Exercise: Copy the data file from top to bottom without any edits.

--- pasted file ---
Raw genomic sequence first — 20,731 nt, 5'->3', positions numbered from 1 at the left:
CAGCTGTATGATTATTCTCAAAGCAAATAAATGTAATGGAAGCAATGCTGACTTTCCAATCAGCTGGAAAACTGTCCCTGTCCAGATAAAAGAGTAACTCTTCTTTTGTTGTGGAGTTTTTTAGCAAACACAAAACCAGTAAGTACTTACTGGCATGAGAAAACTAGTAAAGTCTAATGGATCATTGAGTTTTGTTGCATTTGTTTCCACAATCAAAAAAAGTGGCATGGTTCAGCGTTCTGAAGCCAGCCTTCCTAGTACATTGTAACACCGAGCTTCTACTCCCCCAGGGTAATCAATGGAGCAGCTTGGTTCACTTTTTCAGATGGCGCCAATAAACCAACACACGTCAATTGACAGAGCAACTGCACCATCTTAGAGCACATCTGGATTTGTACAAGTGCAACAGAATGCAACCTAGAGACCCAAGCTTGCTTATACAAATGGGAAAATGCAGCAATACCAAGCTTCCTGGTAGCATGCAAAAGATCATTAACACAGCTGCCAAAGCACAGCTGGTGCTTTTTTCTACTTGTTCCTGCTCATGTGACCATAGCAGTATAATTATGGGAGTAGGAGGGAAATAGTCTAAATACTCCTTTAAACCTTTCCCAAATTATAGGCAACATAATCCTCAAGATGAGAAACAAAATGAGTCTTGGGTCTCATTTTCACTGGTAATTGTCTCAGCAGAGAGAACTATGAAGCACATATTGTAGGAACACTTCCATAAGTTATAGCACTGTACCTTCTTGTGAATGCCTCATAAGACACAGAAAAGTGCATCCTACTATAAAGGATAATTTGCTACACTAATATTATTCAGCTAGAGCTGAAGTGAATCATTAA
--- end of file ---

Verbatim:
Raw genomic sequence first — 20,731 nt, 5'->3', positions numbered from 1 at the left:
CAGCTGTATGATTATTCTCAAAGCAAATAAATGTAATGGAAGCAATGCTGACTTTCCAATCAGCTGGAAAACTGTCCCTGTCCAGATAAAAGAGTAACTCTTCTTTTGTTGTGGAGTTTTTTAGCAAACACAAAACCAGTAAGTACTTACTGGCATGAGAAAACTAGTAAAGTCTAATGGATCATTGAGTTTTGTTGCATTTGTTTCCACAATCAAAAAAAGTGGCATGGTTCAGCGTTCTGAAGCCAGCCTTCCTAGTACATTGTAACACCGAGCTTCTACTCCCCCAGGGTAATCAATGGAGCAGCTTGGTTCACTTTTTCAGATGGCGCCAATAAACCAACACACGTCAATTGACAGAGCAACTGCACCATCTTAGAGCACATCTGGATTTGTACAAGTGCAACAGAATGCAACCTAGAGACCCAAGCTTGCTTATACAAATGGGAAAATGCAGCAATACCAAGCTTCCTGGTAGCATGCAAAAGATCATTAACACAGCTGCCAAAGCACAGCTGGTGCTTTTTTCTACTTGTTCCTGCTCATGTGACCATAGCAGTATAATTATGGGAGTAGGAGGGAAATAGTCTAAATACTCCTTTAAACCTTTCCCAAATTATAGGCAACATAATCCTCAAGATGAGAAACAAAATGAGTCTTGGGTCTCATTTTCACTGGTAATTGTCTCAGCAGAGAGAACTATGAAGCACATATTGTAGGAACACTTCCATAAGTTATAGCACTGTACCTTCTTGTGAATGCCTCATAAGACACAGAAAAGTGCATCCTACTATAAAGGATAATTTGCTACACTAATATTATTCAGCTAGAGCTGAAGTGAATCATTAA